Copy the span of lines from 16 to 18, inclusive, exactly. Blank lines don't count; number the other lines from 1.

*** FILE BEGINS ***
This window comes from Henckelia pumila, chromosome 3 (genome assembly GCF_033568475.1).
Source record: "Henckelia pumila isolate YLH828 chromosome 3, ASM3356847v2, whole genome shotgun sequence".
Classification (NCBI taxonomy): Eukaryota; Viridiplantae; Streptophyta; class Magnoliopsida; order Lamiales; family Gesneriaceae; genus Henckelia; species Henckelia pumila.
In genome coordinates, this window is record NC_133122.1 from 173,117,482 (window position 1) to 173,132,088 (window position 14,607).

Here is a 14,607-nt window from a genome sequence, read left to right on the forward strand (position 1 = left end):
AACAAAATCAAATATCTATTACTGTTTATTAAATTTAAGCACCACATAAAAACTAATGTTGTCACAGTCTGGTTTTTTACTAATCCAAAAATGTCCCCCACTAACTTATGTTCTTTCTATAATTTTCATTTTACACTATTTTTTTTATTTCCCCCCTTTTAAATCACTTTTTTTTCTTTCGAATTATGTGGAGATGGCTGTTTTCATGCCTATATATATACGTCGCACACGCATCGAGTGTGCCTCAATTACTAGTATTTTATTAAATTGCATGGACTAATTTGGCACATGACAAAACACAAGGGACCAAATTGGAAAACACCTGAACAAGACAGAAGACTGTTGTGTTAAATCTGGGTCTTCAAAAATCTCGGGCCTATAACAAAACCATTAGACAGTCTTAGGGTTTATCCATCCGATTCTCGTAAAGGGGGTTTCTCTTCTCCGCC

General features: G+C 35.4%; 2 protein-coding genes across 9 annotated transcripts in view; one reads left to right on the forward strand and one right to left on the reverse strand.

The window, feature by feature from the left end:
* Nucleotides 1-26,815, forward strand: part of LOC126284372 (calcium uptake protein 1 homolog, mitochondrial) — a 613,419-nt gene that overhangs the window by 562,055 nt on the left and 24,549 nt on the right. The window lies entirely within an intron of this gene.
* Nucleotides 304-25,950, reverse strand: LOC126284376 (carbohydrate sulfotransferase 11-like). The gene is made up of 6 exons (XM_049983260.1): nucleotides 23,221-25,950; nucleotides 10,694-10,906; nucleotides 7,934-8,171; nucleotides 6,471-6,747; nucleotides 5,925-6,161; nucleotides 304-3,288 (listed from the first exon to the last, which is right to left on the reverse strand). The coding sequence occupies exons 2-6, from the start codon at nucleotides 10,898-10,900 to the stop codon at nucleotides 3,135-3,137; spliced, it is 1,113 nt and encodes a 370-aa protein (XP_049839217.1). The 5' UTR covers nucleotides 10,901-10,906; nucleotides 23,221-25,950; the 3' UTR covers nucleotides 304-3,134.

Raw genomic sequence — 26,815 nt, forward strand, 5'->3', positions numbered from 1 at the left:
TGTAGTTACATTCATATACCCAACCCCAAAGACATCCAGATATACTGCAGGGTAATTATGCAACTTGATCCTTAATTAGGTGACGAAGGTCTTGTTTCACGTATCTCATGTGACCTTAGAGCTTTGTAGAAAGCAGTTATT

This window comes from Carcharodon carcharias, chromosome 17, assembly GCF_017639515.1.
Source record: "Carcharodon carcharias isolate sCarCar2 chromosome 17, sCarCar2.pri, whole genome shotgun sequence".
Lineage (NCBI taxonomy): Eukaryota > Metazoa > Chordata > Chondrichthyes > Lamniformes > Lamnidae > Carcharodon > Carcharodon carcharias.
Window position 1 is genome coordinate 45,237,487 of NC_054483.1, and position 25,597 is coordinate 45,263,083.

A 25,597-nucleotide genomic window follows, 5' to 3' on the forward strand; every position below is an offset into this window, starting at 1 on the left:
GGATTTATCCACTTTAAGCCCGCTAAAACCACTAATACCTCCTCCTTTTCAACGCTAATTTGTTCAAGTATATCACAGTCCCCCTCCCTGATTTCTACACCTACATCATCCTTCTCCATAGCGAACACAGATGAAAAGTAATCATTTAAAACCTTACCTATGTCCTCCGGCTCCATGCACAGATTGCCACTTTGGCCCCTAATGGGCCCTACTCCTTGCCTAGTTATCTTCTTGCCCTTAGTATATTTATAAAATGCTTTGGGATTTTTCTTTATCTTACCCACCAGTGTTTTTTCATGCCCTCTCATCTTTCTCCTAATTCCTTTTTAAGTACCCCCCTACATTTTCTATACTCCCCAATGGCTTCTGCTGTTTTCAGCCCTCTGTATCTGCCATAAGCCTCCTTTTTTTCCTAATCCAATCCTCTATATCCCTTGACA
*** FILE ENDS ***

Window position 1 is genome coordinate 45,237,487 of NC_054483.1, and position 25,597 is coordinate 45,263,083.

A 25,597-nucleotide genomic window follows, 5' to 3' on the forward strand; every position below is an offset into this window, starting at 1 on the left:
GGATTTATCCACTTTAAGCCCGCTAAAACCACTAATACCTCCTCCTTTTCAACGCTAATTTGTTCAAGTATATCACAGTCCCCCTCCCTGATTTCTACACCTACATCATCCTTCTCCATAGCGAACACAGATGAAAAGTAATCATTTAAAACCTTACCTATGTCCTCCGGCTCCATGCACAGATTGCCACTTTGGCCCCTAATGGGCCCTACTCCTTGCCTAGTTATCTTCTTGCCCTTAGTATATTTATAAAATGCTTTGGGATTTTTCTTTATCTTACCCACCAGTGTTTTTTCATGCCCTCTCATCTTTCTCCTAATTCCTTTTTAAGTACCCCCCTACATTTTCTATACTCCCCAATGGCTTCTGCTGTTTTCAGCCCTCTGTATCTGCCATAAGCCTCCTTTTTTTCCTAATCCAATCCTCTATATCCCTTGACA